The Type of Pin
There’s a few different pin types, so the next decision is which one do you want to create?
Wooden & Acrylic Pins
These pins utilise a printing process. Essentially you can have your design printed directly onto a piece of wood (which is cut to size) or “encased” in acrylic (which is a clear hard plastic). Due to the designs being digitally printed these pins can accommodate more detailed illustrations. The wooden pins are great as a more eco-friendly option too. Both of these options are more price-friendly for independent makers - I would definitely try them in future.
Hard & Soft Enamel Pins
So this is how I think of enamel pins…
Imagine you are creating an artwork out of liquid paint. If you just pour the paint onto a sheet of paper it will go everywhere. So you need some boundaries, so that when the paint goes down, it only colours the area you want it to.
Enamel pins work in this vein - the enamel is your “paint colour”. You create boundaries for the enamel with metal. You can choose which type of metal base you use (such as Nickel, Gold, Rose Gold etc). Essentially the line work of your art is the metal and the coloured areas of your art are the enamels. The colours are blocked in - as in, gradation is not achievable unless you use some sort of screen print over the top of it later. Due to the technical process it takes to make these, enamel pins are not cheap…but the finished article can be beautiful.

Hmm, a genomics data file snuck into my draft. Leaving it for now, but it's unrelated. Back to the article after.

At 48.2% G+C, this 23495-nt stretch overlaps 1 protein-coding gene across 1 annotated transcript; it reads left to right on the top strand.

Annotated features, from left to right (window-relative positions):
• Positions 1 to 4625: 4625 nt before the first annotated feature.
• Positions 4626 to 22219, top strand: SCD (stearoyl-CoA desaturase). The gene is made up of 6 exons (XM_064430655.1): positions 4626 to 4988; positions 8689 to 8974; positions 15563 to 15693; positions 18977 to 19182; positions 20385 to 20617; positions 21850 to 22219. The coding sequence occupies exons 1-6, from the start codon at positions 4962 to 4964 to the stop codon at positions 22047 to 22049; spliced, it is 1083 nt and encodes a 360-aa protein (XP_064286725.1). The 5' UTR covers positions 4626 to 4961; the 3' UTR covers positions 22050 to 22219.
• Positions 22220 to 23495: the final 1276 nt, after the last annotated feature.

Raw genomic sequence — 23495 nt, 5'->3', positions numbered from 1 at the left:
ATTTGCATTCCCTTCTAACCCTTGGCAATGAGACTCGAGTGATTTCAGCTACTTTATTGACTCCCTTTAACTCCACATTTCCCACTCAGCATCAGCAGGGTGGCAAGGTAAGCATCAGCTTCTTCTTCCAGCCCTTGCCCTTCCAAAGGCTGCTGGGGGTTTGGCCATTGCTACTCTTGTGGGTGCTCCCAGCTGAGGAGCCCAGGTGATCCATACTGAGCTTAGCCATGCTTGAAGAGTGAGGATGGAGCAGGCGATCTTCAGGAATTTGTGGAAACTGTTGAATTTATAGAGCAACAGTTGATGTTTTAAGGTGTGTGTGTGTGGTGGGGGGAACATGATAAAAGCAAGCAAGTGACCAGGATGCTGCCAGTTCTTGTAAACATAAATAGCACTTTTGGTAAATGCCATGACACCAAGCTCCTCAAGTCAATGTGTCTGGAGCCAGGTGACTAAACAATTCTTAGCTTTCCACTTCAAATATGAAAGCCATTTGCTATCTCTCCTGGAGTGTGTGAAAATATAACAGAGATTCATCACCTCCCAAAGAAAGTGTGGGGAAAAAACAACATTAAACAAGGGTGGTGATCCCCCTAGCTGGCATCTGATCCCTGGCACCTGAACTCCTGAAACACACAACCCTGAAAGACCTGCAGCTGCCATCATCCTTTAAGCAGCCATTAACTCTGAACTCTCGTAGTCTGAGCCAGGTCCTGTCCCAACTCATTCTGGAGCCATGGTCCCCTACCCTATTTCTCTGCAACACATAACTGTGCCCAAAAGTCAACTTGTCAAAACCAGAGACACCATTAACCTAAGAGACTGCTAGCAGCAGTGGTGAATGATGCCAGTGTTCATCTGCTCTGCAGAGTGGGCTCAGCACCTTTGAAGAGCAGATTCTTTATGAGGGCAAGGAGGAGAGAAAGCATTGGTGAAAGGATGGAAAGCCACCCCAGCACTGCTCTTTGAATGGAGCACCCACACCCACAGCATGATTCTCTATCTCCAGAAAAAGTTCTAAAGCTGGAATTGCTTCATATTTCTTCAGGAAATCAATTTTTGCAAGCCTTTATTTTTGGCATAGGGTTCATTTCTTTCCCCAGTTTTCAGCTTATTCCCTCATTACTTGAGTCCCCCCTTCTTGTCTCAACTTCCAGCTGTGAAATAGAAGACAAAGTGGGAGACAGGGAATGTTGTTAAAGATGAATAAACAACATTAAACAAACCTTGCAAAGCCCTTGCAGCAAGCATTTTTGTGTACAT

Soft enamel pins can be slightly more cost effective but they have a different finish. Whereas a hard enamel pin will have a smooth polished surface, soft enamel pins will have raised line work and the enamels will sink in a little. Soft enamel pins are less hard wearing than the hard enamels. It really depends on the finish and feel you think will suit your artwork that will determine which fits your needs.
I decided to go for a Hard Enamel Pin, as I wanted my pin to be hard wearing and I liked the shiny finish.
Finding a manufacturer
So here’s the big stumper… Which manufacturer do you try?
This was the scary bit for me. I felt overwhelmed because it is a lot of money to spend out and I wanted to feel a certain reassurance that the end product was going to be ok. I also had never made pin artwork before and was unsure of the formats required for submission.